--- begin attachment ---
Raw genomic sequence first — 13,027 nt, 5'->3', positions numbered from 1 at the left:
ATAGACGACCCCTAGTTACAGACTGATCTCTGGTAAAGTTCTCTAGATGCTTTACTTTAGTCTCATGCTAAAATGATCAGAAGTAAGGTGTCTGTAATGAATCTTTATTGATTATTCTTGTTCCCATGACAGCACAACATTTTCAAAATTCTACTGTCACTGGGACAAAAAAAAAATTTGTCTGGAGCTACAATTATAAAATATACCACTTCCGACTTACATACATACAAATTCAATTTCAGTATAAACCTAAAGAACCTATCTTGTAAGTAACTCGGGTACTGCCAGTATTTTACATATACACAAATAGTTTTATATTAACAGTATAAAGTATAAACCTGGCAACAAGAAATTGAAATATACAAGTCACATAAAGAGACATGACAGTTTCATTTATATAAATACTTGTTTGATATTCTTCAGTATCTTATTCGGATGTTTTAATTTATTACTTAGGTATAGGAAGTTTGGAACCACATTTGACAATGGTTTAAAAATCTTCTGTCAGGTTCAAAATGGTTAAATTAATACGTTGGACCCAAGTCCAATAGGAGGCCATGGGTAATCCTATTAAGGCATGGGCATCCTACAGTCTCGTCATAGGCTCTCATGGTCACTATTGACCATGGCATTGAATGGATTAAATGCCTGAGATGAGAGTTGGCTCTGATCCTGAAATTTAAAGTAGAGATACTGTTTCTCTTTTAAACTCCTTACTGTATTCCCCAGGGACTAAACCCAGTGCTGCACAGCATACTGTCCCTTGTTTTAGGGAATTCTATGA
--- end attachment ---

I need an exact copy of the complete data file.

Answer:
Raw genomic sequence first — 13,027 nt, 5'->3', positions numbered from 1 at the left:
ATAGACGACCCCTAGTTACAGACTGATCTCTGGTAAAGTTCTCTAGATGCTTTACTTTAGTCTCATGCTAAAATGATCAGAAGTAAGGTGTCTGTAATGAATCTTTATTGATTATTCTTGTTCCCATGACAGCACAACATTTTCAAAATTCTACTGTCACTGGGACAAAAAAAAAATTTGTCTGGAGCTACAATTATAAAATATACCACTTCCGACTTACATACATACAAATTCAATTTCAGTATAAACCTAAAGAACCTATCTTGTAAGTAACTCGGGTACTGCCAGTATTTTACATATACACAAATAGTTTTATATTAACAGTATAAAGTATAAACCTGGCAACAAGAAATTGAAATATACAAGTCACATAAAGAGACATGACAGTTTCATTTATATAAATACTTGTTTGATATTCTTCAGTATCTTATTCGGATGTTTTAATTTATTACTTAGGTATAGGAAGTTTGGAACCACATTTGACAATGGTTTAAAAATCTTCTGTCAGGTTCAAAATGGTTAAATTAATACGTTGGACCCAAGTCCAATAGGAGGCCATGGGTAATCCTATTAAGGCATGGGCATCCTACAGTCTCGTCATAGGCTCTCATGGTCACTATTGACCATGGCATTGAATGGATTAAATGCCTGAGATGAGAGTTGGCTCTGATCCTGAAATTTAAAGTAGAGATACTGTTTCTCTTTTAAACTCCTTACTGTATTCCCCAGGGACTAAACCCAGTGCTGCACAGCATACTGTCCCTTGTTTTAGGGAATTCTATGA